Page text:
In Action: This mock-up for National Geographic’s Nature Watch shows how a grid can be effectively applied to blog navigation on mobile. However, UI developer Nick Babich gives a word of advice to designers when creating this kind of multi-column layout on mobile: “Make images large enough to be recognizable, yet small enough to allow more content to be seen at a time.”
Make images large enough to be recognizable, yet small enough to allow more content to be seen at a time.
— Nick Babich
Mobile layout may seem primitive, but it’s simple for a reason. As you’re limited to one, narrow column on mobile, it’s crucial to structure content in a clear, logical, and engaging way. The reader should be able to get an idea of what your article is about by skimming through it. Use sub-headers throughout your articles, break paragraphs into smaller chunks, incorporate images throughout your post, weave in design elements to bring attention to key points, and use a strong call-to-action at the end of your post.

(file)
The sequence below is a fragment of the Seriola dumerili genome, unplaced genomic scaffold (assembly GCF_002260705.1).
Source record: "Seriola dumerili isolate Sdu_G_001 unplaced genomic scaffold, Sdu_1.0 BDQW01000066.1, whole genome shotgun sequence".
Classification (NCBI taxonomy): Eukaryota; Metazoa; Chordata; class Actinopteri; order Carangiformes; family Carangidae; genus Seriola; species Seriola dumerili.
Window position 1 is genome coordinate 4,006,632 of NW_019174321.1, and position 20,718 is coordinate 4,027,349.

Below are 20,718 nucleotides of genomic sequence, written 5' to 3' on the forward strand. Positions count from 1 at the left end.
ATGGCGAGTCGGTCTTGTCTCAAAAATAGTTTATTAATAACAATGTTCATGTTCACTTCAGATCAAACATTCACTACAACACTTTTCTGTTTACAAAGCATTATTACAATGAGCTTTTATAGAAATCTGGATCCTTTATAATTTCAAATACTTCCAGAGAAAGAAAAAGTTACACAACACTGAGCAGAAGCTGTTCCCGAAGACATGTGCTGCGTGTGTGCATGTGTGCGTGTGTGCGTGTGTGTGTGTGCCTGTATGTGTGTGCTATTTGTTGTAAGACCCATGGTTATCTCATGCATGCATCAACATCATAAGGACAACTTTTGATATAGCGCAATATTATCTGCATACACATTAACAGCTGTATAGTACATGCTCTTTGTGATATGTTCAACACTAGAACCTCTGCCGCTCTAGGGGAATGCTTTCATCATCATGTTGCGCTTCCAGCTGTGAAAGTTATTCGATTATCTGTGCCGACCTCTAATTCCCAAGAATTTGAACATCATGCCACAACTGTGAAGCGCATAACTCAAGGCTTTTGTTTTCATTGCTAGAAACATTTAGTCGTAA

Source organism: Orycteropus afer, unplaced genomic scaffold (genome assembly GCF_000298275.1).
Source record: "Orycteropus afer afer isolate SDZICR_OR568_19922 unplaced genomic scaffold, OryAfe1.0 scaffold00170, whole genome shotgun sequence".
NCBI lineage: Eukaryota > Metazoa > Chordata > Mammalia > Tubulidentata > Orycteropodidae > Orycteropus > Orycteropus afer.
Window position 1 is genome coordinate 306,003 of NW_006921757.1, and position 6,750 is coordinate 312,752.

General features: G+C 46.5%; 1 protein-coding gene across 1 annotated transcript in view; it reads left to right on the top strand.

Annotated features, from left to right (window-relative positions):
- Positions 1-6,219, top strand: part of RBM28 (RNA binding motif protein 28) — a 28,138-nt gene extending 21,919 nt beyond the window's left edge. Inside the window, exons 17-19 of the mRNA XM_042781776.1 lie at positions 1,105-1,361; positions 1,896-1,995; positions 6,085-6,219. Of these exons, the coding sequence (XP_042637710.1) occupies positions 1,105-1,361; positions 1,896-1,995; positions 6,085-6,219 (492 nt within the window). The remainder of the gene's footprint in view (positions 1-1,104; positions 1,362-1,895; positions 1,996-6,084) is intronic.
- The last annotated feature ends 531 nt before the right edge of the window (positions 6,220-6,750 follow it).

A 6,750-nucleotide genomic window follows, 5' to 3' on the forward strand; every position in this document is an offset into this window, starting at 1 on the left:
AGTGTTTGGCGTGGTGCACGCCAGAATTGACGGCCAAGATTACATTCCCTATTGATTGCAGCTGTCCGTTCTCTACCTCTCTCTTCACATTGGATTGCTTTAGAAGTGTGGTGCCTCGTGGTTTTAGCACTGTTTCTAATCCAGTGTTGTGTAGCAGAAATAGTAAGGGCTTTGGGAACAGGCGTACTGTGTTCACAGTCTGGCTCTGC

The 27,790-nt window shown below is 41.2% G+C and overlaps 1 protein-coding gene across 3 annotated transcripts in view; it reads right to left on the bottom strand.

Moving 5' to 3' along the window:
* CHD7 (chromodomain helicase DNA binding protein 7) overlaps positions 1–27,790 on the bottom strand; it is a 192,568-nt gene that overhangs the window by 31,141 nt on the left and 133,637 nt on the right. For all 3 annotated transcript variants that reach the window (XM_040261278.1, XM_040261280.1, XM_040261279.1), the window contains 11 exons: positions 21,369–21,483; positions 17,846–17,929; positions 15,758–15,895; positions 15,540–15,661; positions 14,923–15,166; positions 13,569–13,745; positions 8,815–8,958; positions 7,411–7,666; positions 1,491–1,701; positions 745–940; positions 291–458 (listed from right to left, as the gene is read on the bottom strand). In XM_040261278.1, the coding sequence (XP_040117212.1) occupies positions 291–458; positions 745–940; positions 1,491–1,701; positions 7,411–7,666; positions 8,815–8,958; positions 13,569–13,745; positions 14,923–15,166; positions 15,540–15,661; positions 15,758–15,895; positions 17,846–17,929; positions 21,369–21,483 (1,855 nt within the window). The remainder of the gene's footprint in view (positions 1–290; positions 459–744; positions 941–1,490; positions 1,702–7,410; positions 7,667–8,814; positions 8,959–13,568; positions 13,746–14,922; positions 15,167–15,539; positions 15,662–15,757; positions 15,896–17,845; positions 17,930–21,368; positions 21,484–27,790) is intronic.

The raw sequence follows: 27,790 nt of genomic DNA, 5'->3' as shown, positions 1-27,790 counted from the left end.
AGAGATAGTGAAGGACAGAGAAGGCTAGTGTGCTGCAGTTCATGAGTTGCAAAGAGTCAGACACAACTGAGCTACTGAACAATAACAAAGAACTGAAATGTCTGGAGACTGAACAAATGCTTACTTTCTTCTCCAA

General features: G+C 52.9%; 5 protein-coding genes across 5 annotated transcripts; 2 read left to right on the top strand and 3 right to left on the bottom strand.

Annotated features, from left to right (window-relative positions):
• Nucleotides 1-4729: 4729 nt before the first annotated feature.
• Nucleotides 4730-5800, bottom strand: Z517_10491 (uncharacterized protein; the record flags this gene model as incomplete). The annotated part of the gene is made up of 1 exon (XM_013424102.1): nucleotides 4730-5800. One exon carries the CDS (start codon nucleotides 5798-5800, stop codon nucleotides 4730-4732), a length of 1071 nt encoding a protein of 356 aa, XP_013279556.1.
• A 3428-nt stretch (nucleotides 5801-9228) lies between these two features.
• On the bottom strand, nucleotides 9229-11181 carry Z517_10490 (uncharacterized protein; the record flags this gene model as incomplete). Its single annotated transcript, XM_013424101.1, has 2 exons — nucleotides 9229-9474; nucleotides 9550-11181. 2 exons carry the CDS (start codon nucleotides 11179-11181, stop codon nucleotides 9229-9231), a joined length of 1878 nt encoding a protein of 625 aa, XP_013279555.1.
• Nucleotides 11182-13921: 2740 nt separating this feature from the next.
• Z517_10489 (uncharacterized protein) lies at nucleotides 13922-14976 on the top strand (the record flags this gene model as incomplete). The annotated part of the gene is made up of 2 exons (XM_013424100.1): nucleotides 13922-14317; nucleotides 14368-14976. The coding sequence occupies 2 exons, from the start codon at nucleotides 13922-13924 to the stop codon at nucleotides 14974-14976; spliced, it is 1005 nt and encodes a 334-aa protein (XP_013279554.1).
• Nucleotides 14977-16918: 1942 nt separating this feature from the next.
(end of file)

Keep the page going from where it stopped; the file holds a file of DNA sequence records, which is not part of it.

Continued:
In Action: Designed by Kati Forner, the lifestyle website Maed by Denise Vasi is a great example of a simple-yet-effective blog design that works well across both desktop and mobile. Breaking up text with images, infographics, and CTAs makes the content more easily digestible and also commands reader attention for more time spent reading your content.